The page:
Re: [PATCH 1/4] block: add scalable completion tracking of requests

From: Ming Lei
Date: Fri Nov 04 2016 - 19:14:03 EST

On Fri, Nov 4, 2016 at 12:55 AM, Jens Axboe <axboe@xxxxxx> wrote:
> On 11/03/2016 08:57 AM, Ming Lei wrote:
>> On Thu, Nov 3, 2016 at 9:38 PM, Jens Axboe <axboe@xxxxxx> wrote:
>>> On 11/03/2016 05:17 AM, Ming Lei wrote:
>>>>> diff --git a/block/blk-core.c b/block/blk-core.c
>>>>> index 0bfaa54d3e9f..ca77c725b4e5 100644
>>>>> --- a/block/blk-core.c
>>>>> +++ b/block/blk-core.c
>>>>> @@ -2462,6 +2462,8 @@ void blk_start_request(struct request *req)
>>>>> {
>>>>> blk_dequeue_request(req);
>>>>> + blk_stat_set_issue_time(&req->issue_stat);
>>>>> +
>>>>> /*
>>>>> * We are now handing the request to the hardware, initialize
>>>>> * resid_len to full count and add the timeout handler.
>>>>> @@ -2529,6 +2531,8 @@ bool blk_update_request(struct request *req, int
>>>>> error, unsigned int nr_bytes)
>>>>> trace_block_rq_complete(req->q, req, nr_bytes);
>>>>> + blk_stat_add(&req->q->rq_stats[rq_data_dir(req)], req);
>>>> blk_update_request() is often called lockless, so it isn't good to
>>>> do it here.
>>> It's not really a concern, not for the legacy path here nor the mq one
>>> where it is per sw context. The collisions are rare enough that it'll
>> How do you get the conclusion that the collisions are rare enough
>> when the counting becomes completely lockless?
> Of all the races I can spot, it basically boils down to accounting one
> IO to little or too many.
>> Even though it is true, the statistics still may become a mess with rare
>> collisons.
> How so? Not saying we could not improve it, but we're trading off
> precision for scalability. My claim is that the existing code is good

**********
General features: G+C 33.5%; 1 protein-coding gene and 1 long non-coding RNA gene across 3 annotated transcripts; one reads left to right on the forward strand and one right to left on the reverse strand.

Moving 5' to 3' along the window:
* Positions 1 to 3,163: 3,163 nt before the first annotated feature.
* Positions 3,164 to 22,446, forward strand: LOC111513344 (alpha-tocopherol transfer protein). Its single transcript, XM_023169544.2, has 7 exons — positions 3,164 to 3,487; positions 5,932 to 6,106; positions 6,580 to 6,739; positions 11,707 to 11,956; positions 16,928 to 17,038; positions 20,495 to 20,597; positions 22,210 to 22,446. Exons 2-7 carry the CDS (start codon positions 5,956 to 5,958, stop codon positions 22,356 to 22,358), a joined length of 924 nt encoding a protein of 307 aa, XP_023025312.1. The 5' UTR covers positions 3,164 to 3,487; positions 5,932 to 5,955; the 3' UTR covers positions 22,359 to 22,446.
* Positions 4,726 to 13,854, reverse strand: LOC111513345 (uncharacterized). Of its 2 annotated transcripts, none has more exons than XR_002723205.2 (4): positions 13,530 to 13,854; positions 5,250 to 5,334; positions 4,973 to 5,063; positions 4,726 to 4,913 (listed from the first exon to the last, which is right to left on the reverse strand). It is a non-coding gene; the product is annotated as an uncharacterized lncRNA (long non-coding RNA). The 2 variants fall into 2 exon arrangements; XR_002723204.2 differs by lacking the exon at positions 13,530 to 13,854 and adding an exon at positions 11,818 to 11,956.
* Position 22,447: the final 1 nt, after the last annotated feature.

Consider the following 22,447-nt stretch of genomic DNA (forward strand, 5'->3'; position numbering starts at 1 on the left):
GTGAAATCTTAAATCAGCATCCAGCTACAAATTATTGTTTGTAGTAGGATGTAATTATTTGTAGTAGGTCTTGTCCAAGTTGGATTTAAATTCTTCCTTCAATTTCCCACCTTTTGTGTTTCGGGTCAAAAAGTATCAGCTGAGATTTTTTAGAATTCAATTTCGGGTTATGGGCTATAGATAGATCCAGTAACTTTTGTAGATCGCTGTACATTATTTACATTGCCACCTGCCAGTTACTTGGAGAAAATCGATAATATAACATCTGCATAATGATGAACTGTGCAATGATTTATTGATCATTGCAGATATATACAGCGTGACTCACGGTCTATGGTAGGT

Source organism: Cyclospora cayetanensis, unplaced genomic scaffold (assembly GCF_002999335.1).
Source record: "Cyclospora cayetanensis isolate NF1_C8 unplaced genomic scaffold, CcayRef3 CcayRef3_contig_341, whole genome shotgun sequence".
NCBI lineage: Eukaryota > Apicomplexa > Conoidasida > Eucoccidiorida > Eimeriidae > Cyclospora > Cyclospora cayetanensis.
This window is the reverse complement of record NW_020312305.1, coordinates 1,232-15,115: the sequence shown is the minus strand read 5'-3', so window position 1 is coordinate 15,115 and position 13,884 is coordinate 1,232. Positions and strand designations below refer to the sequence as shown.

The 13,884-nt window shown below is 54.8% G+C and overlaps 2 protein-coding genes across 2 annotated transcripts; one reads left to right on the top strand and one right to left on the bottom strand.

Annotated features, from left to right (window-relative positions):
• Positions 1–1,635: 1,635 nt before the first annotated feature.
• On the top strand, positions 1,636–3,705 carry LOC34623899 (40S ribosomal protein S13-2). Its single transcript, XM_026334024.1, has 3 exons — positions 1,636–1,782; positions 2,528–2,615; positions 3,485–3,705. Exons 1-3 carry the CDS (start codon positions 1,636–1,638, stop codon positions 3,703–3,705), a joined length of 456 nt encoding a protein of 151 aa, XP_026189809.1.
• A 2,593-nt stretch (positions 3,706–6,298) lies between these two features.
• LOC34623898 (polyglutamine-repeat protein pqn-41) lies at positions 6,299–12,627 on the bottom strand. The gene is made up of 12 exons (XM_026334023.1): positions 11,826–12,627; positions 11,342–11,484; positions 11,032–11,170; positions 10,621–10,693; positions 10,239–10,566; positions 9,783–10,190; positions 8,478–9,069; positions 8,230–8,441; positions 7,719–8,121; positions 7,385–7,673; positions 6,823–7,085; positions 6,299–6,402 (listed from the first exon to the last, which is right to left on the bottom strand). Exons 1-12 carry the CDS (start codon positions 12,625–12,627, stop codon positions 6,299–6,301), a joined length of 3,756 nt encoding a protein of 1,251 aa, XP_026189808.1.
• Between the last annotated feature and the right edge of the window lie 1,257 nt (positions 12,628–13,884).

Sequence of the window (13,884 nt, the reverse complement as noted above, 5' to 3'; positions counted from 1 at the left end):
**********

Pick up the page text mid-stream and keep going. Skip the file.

> enough. I've run a TON of testing on it, since I've used it for multiple
> projects, and it's been solid.

+static void blk_stat_flush_batch(struct blk_rq_stat *stat)
+ if (!stat->nr_batch)
+ return;
+ if (!stat->nr_samples)
+ stat->mean = div64_s64(stat->batch, stat->nr_batch);

For example, two reqs(A & B) are completed at the same time, and
A is on CPU0, and B is on CPU1.

If the two last writting in the function is reordered observed from CPU1,
for B, CPU1 runs the above branch when it just sees stat->batch is set as zero,
but nr_samples isn't updated yet, then div_zero is triggered.

+ else {
+ stat->mean = div64_s64((stat->mean * stat->nr_samples) +
+ stat->batch,
+ stat->nr_samples + stat->nr_batch);
+ }

BTW, the above 'if else' can be removed, and 'stat->mean' can be computed
in the 2nd way.

+ stat->nr_samples += stat->nr_batch;

one addition of stat->nr_batch can be overrideed, and it may not
be accounted into stat->mean at all.

+ stat->nr_batch = stat->batch = 0;

>>> skew the latencies a bit for that short window, but then go away again.
>>> I'd much rather take that, than adding locking for this part.
>> For legacy case, blk_stat_add() can be moved into blk_finish_request()
>> for avoiding the collision.
> Yes, that might be a good idea, since it doesn't cost us anything. For
> the mq case, I'm hard pressed to think of areas where we could complete
> IO in parallel on the same software queue. You'll never have a software
> queue mapped to multiple hardware queues. So we should essentially be
> serialized.

For blk-mq, blk_mq_stat_add() is called in __blk_mq_complete_request()
which is often run from interrupt handler, and the CPU serving the interrupt
can be different with the submitting CPU for rq->mq_ctx. And there can be
several CPUs handling the interrupts originating from same sw queue.

BTW, I don't object to this patch actually, but maybe we should add
comment about this kind of race. Cause in the future someone might find
the statistics becomes not accurate, and they may understand or
try to improve.

Ming Lei